Grand Master of political chess has propelled the NCP into relevance once again.
The rule is simple, when in a position of relative weakness, make a move that will keep your opponents guessing. By the time they gather their wits and arrive at a conclusion, you move a few steps forward. A mind game? Or a game of chess? Call it what you like.
On My Own Terms by
New Delhi: What better way to decode the enigmatic Sharad Pawar than his own words, penned in his slightly premature autobiography in 2015 to celebrate his 75th birthday. Premature, because clearly the last chapter has still not been written and there’s a message here for all those who tried to write off the Maratha (still going) strongman, before he’s ready to hang up his political boots.
Probably this is a mistake made by Ajit Pawar as well. Well, he certainly misread the signs if he thought he could do an Akhilesh Yadav and whisk his uncle’s party from right under his nose. If there was one enduring image during the recent Maharashtra election campaign, it was Sharad Pawar standing drenched in the rain, addressing a crowd that had waited for him despite the downpour. This was one grassroots leader who knew all too well that “connect” is not a hashtag on Twitter that happens from the comforts of an air-conditioned drawing-room. This was also not a leader who had penned his last chapter.
True, Pawar had initially flirted with the BJP and even offered it support when the 2014 Maharashtra Assembly had thrown up a hung house. But, as he explains in his autobiography, “Sensing an opportunity to drive a wedge between the saffron partners, I offered unconditional support to the BJP”. He goes on to add, “the psychological rift still persists between the two allies and this is what I was aiming at”. Did he then sow the seeds of the Maharashtra Vikas Aghadi (the alliance between the Sena, NCP and Congress) way back in 2014 itself?
The Grand Master of political chess has achieved two goals with this move. One, he has propelled the NCP into relevance once again. And two, he has weakened his nephew Ajit Pawar’s hold over the party, thus paving the way for his daughter Supriya Sule, who is clearly his political heir of choice. The recent crisis certainly saw the emergence of Supriya Sule in the limelight. Note, that it was not Praful Patel or any other NCP leader who was at Senior Pawar’s side doing damage control, reaching out to her rebel cousin, giving sound bites and WhatsApp status updates. And when the crisis was resolved, we knew all was well because there was Supriya hugging Aditya Thackeray in one television frame, reaching out to her estranged cousin Ajit Pawar in another, greeting Devendra Fadavis in a third. In fact, one reason why Pawar did not align with the BJP could be that Supriya has always been very vocal in her opposition to the BJP taking on the party on such issues such as the triple talaq bill. With the Maharashtra Congress in its current leaderless and rudderless state, Pawar may have realised there is more growth potential for his daughter in aligning with the Congress than the BJP.
There is also a great deal of “growth” potential for Sharad Pawar in aligning with the anti BJP camp. Don’t forget there is that unstated dream of being the first Maratha to rule over Delhi. If his health permits, then Pawar could easily become the fulcrum uniting Mamata Banerjee, Akhilesh Yadav, Lalu Yadav, Stalin, Jagan Reddy, even NDA allies like Nitish Kumar and the Badals. Within the Congress too, there are probably more takers for Pawar than the Gandhis, given the current leadership limbo.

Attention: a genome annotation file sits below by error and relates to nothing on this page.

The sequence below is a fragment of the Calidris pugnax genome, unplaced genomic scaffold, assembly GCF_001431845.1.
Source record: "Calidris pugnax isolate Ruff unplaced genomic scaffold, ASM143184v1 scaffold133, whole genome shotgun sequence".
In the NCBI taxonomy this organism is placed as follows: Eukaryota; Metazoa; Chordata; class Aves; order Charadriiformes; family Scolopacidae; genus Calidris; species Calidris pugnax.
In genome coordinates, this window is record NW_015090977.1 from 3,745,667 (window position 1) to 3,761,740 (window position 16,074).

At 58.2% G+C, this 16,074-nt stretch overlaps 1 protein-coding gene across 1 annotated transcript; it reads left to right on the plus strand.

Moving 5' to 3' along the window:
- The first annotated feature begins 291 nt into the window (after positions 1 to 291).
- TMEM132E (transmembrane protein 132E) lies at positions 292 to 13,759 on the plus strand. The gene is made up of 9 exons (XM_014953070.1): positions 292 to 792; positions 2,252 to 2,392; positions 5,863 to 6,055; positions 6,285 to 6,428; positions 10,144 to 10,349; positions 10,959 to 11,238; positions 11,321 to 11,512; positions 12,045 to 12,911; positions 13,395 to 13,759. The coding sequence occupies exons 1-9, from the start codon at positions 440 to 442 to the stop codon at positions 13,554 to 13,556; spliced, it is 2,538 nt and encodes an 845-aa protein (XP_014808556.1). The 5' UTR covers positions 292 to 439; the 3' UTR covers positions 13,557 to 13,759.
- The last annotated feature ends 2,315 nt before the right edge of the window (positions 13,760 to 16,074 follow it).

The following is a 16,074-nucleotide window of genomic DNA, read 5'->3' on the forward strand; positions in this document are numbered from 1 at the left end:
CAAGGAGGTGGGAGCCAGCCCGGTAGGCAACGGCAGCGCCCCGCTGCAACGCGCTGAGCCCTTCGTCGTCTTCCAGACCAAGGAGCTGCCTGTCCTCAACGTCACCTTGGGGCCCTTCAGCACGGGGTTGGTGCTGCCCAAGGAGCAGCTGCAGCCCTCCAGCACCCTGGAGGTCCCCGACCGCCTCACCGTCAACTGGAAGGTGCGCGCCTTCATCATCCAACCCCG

As for the Sena, both Pawar and Supriya enjoy an easy rapport with the Thackerays. So easy that it didn’t take long for the fake news brigade on social media to circulate a WhatsApp claiming that Supriya’s husband Sadanand was actually Bal Thackeray’s sister’s son. While that is not the case, Sadanand’s father (a former executive at Mahindra & Mahindra) and Bal Thackeray were friends. This is mentioned in Pawar’s autobiography, as is his own rapport with Balasaheb, who would often refer to Pawar as “maidyaacha pota” (a sack of flour) “to make fun of my heavy girth”. And when Supriya contested her first Rajya Sabha, Bal Thackeray assured Pawar that the Sena would not contest against her and neither would “kamlabai” (Reference being to BJP’s lotus symbol).
Which makes one wonder, how did Pawar handle “kamlabai”? For there was that meeting between Prime Minister Modi and Sharad Pawar ten days ago, ostensibly to discuss drought but surely the Maharashtra government crisis must have come up. Soon after, Modi praised Pawar in Parliament. Did Pawar give the BJP any assurances? Both Modi and Amit Shah are too shrewd to have simply taken Ajit Pawar at face value. His word has to have been backed by someone with more heft. Then again, Senior Pawar is too sharp to have misled Modi and Shah outright.
A more reasonable explanation is that he “tacitly misled” Ajit Pawar to go on a suicidal mission only to pull the rug from under him. BJP strategists claim that the party was hoping to push the government through via a secret ballot and a voice vote. If it hadn’t been for Sharad Pawar (and the Supreme Court) then his nephew may just have pulled off this audacious gambit. The Congress was clueless; the Sena friendless. It was left to Senior Pawar to provide the numbers and the gumption.
As a footnote, one can only quote what Pawar told his doctor who warned him that he had only six months left to live when diagnosed with cancer. “Take it from me, I am going to outlive you”, was Pawar’s reply. And he writes: “The doctor spoke his truth. I, mine.” To know how to make your version of truth come true—therein lies the secret of winning floor-tests.